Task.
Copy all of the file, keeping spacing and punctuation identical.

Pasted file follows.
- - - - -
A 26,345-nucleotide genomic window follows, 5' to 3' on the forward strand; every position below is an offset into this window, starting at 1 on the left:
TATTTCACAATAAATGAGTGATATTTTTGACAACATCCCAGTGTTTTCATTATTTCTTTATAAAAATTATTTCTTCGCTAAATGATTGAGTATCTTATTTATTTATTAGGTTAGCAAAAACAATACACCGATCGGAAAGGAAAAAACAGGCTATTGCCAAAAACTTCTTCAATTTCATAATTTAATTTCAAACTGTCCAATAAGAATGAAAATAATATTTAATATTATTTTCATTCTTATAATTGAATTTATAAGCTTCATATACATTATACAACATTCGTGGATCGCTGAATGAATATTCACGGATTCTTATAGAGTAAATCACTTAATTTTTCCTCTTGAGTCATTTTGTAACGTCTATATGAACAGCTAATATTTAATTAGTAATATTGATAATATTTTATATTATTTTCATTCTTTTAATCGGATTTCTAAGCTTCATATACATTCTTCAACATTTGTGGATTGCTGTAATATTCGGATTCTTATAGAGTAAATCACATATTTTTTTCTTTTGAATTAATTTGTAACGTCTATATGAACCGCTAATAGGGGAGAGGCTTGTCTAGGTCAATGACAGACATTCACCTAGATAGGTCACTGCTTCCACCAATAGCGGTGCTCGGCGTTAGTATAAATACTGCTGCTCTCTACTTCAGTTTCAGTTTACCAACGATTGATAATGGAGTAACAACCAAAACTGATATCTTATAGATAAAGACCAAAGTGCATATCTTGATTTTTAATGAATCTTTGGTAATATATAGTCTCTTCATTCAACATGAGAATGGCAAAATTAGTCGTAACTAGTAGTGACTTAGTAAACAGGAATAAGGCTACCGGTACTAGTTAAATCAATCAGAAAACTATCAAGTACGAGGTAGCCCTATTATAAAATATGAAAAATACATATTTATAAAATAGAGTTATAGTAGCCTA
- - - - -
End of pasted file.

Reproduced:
A 26,345-nucleotide genomic window follows, 5' to 3' on the forward strand; every position below is an offset into this window, starting at 1 on the left:
TATTTCACAATAAATGAGTGATATTTTTGACAACATCCCAGTGTTTTCATTATTTCTTTATAAAAATTATTTCTTCGCTAAATGATTGAGTATCTTATTTATTTATTAGGTTAGCAAAAACAATACACCGATCGGAAAGGAAAAAACAGGCTATTGCCAAAAACTTCTTCAATTTCATAATTTAATTTCAAACTGTCCAATAAGAATGAAAATAATATTTAATATTATTTTCATTCTTATAATTGAATTTATAAGCTTCATATACATTATACAACATTCGTGGATCGCTGAATGAATATTCACGGATTCTTATAGAGTAAATCACTTAATTTTTCCTCTTGAGTCATTTTGTAACGTCTATATGAACAGCTAATATTTAATTAGTAATATTGATAATATTTTATATTATTTTCATTCTTTTAATCGGATTTCTAAGCTTCATATACATTCTTCAACATTTGTGGATTGCTGTAATATTCGGATTCTTATAGAGTAAATCACATATTTTTTTCTTTTGAATTAATTTGTAACGTCTATATGAACCGCTAATAGGGGAGAGGCTTGTCTAGGTCAATGACAGACATTCACCTAGATAGGTCACTGCTTCCACCAATAGCGGTGCTCGGCGTTAGTATAAATACTGCTGCTCTCTACTTCAGTTTCAGTTTACCAACGATTGATAATGGAGTAACAACCAAAACTGATATCTTATAGATAAAGACCAAAGTGCATATCTTGATTTTTAATGAATCTTTGGTAATATATAGTCTCTTCATTCAACATGAGAATGGCAAAATTAGTCGTAACTAGTAGTGACTTAGTAAACAGGAATAAGGCTACCGGTACTAGTTAAATCAATCAGAAAACTATCAAGTACGAGGTAGCCCTATTATAAAATATGAAAAATACATATTTATAAAATAGAGTTATAGTAGCCTA